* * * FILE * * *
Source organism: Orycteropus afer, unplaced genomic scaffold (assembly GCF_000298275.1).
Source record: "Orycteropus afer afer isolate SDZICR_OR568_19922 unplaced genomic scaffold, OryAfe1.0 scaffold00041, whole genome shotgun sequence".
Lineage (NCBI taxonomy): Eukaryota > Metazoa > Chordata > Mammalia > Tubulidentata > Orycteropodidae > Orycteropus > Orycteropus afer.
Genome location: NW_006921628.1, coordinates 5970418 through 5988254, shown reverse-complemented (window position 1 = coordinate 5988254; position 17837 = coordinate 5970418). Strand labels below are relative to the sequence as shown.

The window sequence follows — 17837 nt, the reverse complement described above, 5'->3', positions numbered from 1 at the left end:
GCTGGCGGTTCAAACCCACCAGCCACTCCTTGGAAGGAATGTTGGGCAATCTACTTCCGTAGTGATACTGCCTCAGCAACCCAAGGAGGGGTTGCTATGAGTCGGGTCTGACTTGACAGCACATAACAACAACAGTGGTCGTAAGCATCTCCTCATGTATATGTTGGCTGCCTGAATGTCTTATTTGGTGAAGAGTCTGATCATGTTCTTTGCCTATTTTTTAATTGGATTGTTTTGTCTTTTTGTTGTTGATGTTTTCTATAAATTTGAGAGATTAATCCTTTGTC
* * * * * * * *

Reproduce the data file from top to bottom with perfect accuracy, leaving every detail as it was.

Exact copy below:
Source organism: Orycteropus afer, unplaced genomic scaffold (assembly GCF_000298275.1).
Source record: "Orycteropus afer afer isolate SDZICR_OR568_19922 unplaced genomic scaffold, OryAfe1.0 scaffold00041, whole genome shotgun sequence".
Lineage (NCBI taxonomy): Eukaryota > Metazoa > Chordata > Mammalia > Tubulidentata > Orycteropodidae > Orycteropus > Orycteropus afer.
Genome location: NW_006921628.1, coordinates 5970418 through 5988254, shown reverse-complemented (window position 1 = coordinate 5988254; position 17837 = coordinate 5970418). Strand labels below are relative to the sequence as shown.

The window sequence follows — 17837 nt, the reverse complement described above, 5'->3', positions numbered from 1 at the left end:
GCTGGCGGTTCAAACCCACCAGCCACTCCTTGGAAGGAATGTTGGGCAATCTACTTCCGTAGTGATACTGCCTCAGCAACCCAAGGAGGGGTTGCTATGAGTCGGGTCTGACTTGACAGCACATAACAACAACAGTGGTCGTAAGCATCTCCTCATGTATATGTTGGCTGCCTGAATGTCTTATTTGGTGAAGAGTCTGATCATGTTCTTTGCCTATTTTTTAATTGGATTGTTTTGTCTTTTTGTTGTTGATGTTTTCTATAAATTTGAGAGATTAATCCTTTGTC